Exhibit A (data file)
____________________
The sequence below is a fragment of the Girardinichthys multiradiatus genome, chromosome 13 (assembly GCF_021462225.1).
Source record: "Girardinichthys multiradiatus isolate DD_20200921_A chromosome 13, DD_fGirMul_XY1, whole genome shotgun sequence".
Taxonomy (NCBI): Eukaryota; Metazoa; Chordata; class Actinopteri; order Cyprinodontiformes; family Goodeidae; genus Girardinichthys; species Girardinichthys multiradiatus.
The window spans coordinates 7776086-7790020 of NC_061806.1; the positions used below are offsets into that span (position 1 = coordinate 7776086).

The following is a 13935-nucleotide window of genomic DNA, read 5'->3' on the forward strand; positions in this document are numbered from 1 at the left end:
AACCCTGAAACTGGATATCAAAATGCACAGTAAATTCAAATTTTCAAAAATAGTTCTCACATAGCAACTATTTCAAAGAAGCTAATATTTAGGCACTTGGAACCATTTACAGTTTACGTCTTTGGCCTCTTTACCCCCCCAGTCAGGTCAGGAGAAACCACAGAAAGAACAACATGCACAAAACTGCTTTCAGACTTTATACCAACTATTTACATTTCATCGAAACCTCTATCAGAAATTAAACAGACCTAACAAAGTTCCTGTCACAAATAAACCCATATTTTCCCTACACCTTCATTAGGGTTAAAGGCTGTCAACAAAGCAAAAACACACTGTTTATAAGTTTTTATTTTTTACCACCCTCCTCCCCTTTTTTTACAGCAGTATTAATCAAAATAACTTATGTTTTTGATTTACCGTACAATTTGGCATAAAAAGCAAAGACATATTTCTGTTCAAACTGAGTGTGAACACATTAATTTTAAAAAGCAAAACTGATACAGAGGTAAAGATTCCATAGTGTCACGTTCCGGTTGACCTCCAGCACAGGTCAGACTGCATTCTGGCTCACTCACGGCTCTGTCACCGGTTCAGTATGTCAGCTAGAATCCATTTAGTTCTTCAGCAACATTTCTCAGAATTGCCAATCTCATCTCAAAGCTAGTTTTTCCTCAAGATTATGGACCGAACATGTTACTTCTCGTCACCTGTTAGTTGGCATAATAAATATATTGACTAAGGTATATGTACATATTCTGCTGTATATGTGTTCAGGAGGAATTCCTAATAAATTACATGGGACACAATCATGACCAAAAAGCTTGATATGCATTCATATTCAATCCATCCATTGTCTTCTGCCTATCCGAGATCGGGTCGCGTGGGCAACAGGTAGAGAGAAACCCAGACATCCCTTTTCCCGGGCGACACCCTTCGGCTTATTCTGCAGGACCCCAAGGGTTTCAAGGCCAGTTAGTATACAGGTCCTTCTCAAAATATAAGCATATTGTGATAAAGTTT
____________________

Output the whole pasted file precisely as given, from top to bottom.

The sequence below is a fragment of the Girardinichthys multiradiatus genome, chromosome 13 (assembly GCF_021462225.1).
Source record: "Girardinichthys multiradiatus isolate DD_20200921_A chromosome 13, DD_fGirMul_XY1, whole genome shotgun sequence".
Taxonomy (NCBI): Eukaryota; Metazoa; Chordata; class Actinopteri; order Cyprinodontiformes; family Goodeidae; genus Girardinichthys; species Girardinichthys multiradiatus.
The window spans coordinates 7776086-7790020 of NC_061806.1; the positions used below are offsets into that span (position 1 = coordinate 7776086).

The following is a 13935-nucleotide window of genomic DNA, read 5'->3' on the forward strand; positions in this document are numbered from 1 at the left end:
AACCCTGAAACTGGATATCAAAATGCACAGTAAATTCAAATTTTCAAAAATAGTTCTCACATAGCAACTATTTCAAAGAAGCTAATATTTAGGCACTTGGAACCATTTACAGTTTACGTCTTTGGCCTCTTTACCCCCCCAGTCAGGTCAGGAGAAACCACAGAAAGAACAACATGCACAAAACTGCTTTCAGACTTTATACCAACTATTTACATTTCATCGAAACCTCTATCAGAAATTAAACAGACCTAACAAAGTTCCTGTCACAAATAAACCCATATTTTCCCTACACCTTCATTAGGGTTAAAGGCTGTCAACAAAGCAAAAACACACTGTTTATAAGTTTTTATTTTTTACCACCCTCCTCCCCTTTTTTTACAGCAGTATTAATCAAAATAACTTATGTTTTTGATTTACCGTACAATTTGGCATAAAAAGCAAAGACATATTTCTGTTCAAACTGAGTGTGAACACATTAATTTTAAAAAGCAAAACTGATACAGAGGTAAAGATTCCATAGTGTCACGTTCCGGTTGACCTCCAGCACAGGTCAGACTGCATTCTGGCTCACTCACGGCTCTGTCACCGGTTCAGTATGTCAGCTAGAATCCATTTAGTTCTTCAGCAACATTTCTCAGAATTGCCAATCTCATCTCAAAGCTAGTTTTTCCTCAAGATTATGGACCGAACATGTTACTTCTCGTCACCTGTTAGTTGGCATAATAAATATATTGACTAAGGTATATGTACATATTCTGCTGTATATGTGTTCAGGAGGAATTCCTAATAAATTACATGGGACACAATCATGACCAAAAAGCTTGATATGCATTCATATTCAATCCATCCATTGTCTTCTGCCTATCCGAGATCGGGTCGCGTGGGCAACAGGTAGAGAGAAACCCAGACATCCCTTTTCCCGGGCGACACCCTTCGGCTTATTCTGCAGGACCCCAAGGGTTTCAAGGCCAGTTAGTATACAGGTCCTTCTCAAAATATAAGCATATTGTGATAAAGTTT